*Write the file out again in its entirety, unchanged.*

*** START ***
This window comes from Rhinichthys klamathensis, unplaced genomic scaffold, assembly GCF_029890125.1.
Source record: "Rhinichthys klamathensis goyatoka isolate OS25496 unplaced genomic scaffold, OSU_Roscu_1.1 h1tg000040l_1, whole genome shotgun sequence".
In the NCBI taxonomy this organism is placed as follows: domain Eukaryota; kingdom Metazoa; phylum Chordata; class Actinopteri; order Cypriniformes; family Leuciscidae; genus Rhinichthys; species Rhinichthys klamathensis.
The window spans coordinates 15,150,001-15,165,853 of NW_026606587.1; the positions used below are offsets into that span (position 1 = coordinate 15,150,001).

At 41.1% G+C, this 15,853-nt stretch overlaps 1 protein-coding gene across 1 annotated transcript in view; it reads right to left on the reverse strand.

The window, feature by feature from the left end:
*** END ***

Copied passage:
This window comes from Rhinichthys klamathensis, unplaced genomic scaffold, assembly GCF_029890125.1.
Source record: "Rhinichthys klamathensis goyatoka isolate OS25496 unplaced genomic scaffold, OSU_Roscu_1.1 h1tg000040l_1, whole genome shotgun sequence".
In the NCBI taxonomy this organism is placed as follows: domain Eukaryota; kingdom Metazoa; phylum Chordata; class Actinopteri; order Cypriniformes; family Leuciscidae; genus Rhinichthys; species Rhinichthys klamathensis.
The window spans coordinates 15,150,001-15,165,853 of NW_026606587.1; the positions used below are offsets into that span (position 1 = coordinate 15,150,001).

At 41.1% G+C, this 15,853-nt stretch overlaps 1 protein-coding gene across 1 annotated transcript in view; it reads right to left on the reverse strand.

The window, feature by feature from the left end: